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Pipeline projects top $138 million

CHARLESTON, W.Va. - NiSource's Columbia Gas Transmission pipeline modernization plan includes more than $138 million in projects across West Virginia.

Jimmy Staton, executive vice president and group chief executive officer of NiSource Gas Transmission and Storage, said at Sen. Jay Rockefeller's Senate Commerce Committee's field hearing on Monday that system improvements include:

* $38 million in upgrades to numerous older transmission pipelines in the company's so-called WB Pipeline system. The upgrades will accommodate in-line inspection equipment known as "smart pigs." The project involves 26-inch and 36-inch pipelines that run across central West Virginia, delivering natural gas to eastern markets.

"Upgrading this system to accommodate today's latest safety technology will not only allow for enhanced integrity assessment, but it will also greatly improve the efficiency and reliability of the pipeline," Staton said.

* $100 million to upgrade compressor stations near Frametown, Seneca Rocks and Mathias.

Company spokeswoman Chevalier Mayes said the upgrades will involve replacing aging turbine and reciprocating engines.

Staton said, "Work at the stations will improve compressor horsepower, dramatically improve emissions performance, and result in a significant reduction in fuel consumption."

According to a NiSource filing with the Federal Energy Regulatory Commission, "Each of these facilities has antiquated horsepower that is not considered fuel efficient and may not comply with emerging air emissions requirements."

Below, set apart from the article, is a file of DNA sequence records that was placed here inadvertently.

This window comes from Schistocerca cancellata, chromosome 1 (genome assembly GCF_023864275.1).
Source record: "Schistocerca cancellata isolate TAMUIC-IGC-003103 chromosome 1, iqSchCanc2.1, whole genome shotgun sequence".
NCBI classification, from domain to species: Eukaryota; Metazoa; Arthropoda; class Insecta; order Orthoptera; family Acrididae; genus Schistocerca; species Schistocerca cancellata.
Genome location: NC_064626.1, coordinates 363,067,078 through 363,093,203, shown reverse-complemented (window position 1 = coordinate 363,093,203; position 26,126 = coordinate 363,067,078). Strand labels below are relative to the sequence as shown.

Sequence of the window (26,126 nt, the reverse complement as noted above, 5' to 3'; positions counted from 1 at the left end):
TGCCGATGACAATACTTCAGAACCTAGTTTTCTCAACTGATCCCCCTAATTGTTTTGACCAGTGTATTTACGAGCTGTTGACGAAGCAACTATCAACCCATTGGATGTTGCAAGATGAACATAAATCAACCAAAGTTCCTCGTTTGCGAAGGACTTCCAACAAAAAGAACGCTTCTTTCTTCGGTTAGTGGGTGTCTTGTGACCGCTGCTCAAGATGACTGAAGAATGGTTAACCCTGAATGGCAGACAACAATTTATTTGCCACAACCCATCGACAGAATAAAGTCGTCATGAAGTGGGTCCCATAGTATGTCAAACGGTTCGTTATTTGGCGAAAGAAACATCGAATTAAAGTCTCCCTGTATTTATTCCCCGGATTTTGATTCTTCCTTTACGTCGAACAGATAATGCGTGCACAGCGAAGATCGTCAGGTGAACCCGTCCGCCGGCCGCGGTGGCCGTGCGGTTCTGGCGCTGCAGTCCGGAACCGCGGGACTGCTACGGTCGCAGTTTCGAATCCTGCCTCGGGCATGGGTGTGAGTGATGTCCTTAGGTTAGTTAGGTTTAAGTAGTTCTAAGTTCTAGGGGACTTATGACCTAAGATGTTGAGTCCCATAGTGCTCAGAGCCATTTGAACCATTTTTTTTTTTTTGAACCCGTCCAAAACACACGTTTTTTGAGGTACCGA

NiSource is the corporate parent of Columbia Gas Transmission Corp. The company received federal approval last week for its plan to invest $300 million a year over each of the next five years to upgrade its pipeline system.

Staton said on Monday, "In total, over the first six years of our modernization program, Columbia will invest close to three-quarters of a billion dollars in safety and reliability related improvement projects in West Virginia alone.

"A recent economic analysis of our program estimates that modernization will result in more than $1.1 billion in economic output in the state, including the creation or support of approximately 1,700 total jobs at the peak of our program in 2016 ranging from engineering to construction services," he said.

NiSource spokesman Karl Brack has pointed out that regardless of where the projects take place, much of the engineering, planning, purchasing and project management work will occur at the company's offices in Charleston.

NiSource has about 590 employees in West Virginia. Many work out of the Columbia Gas office tower at 1700 MacCorkle Ave. S.E., next to Frontier Communications' regional headquarters.

Staton said, "In addition to private economic activity, our modernization investment is anticipated to generate approximately $80 million in new revenue for the state of West Virginia and its units of local government. Most importantly, our work in the state will make our systems safer and more reliable."

Columbia's plan was formulated long before last month's rupture of a 20-inch gas transmission line near Sissonville. The rupture triggered a massive fire that destroyed four homes and charred a section of Interstate 77. No one was seriously injured.

Staton discussed the company's plan on Monday during Rockefeller's field hearing on pipeline safety.

Contact writer George Hohmann at business@dailymail.com or 304-348-4836.

 


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